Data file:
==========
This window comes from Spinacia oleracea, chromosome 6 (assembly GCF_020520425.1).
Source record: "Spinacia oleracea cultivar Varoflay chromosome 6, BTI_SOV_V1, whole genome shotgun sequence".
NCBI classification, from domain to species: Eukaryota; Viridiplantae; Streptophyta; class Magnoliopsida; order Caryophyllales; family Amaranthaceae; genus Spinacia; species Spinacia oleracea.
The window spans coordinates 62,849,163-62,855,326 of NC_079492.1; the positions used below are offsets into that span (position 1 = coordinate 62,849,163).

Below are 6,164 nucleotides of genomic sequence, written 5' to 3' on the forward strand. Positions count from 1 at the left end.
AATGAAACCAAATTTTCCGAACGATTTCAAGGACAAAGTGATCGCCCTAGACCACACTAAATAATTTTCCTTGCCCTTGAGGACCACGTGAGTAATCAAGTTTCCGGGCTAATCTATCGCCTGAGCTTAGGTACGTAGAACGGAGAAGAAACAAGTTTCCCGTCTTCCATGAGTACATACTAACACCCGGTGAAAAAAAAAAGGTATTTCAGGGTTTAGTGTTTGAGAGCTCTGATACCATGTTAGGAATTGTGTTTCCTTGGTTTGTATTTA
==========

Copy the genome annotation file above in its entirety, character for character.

This window comes from Spinacia oleracea, chromosome 6 (assembly GCF_020520425.1).
Source record: "Spinacia oleracea cultivar Varoflay chromosome 6, BTI_SOV_V1, whole genome shotgun sequence".
NCBI classification, from domain to species: Eukaryota; Viridiplantae; Streptophyta; class Magnoliopsida; order Caryophyllales; family Amaranthaceae; genus Spinacia; species Spinacia oleracea.
The window spans coordinates 62,849,163-62,855,326 of NC_079492.1; the positions used below are offsets into that span (position 1 = coordinate 62,849,163).

Below are 6,164 nucleotides of genomic sequence, written 5' to 3' on the forward strand. Positions count from 1 at the left end.
AATGAAACCAAATTTTCCGAACGATTTCAAGGACAAAGTGATCGCCCTAGACCACACTAAATAATTTTCCTTGCCCTTGAGGACCACGTGAGTAATCAAGTTTCCGGGCTAATCTATCGCCTGAGCTTAGGTACGTAGAACGGAGAAGAAACAAGTTTCCCGTCTTCCATGAGTACATACTAACACCCGGTGAAAAAAAAAAGGTATTTCAGGGTTTAGTGTTTGAGAGCTCTGATACCATGTTAGGAATTGTGTTTCCTTGGTTTGTATTTA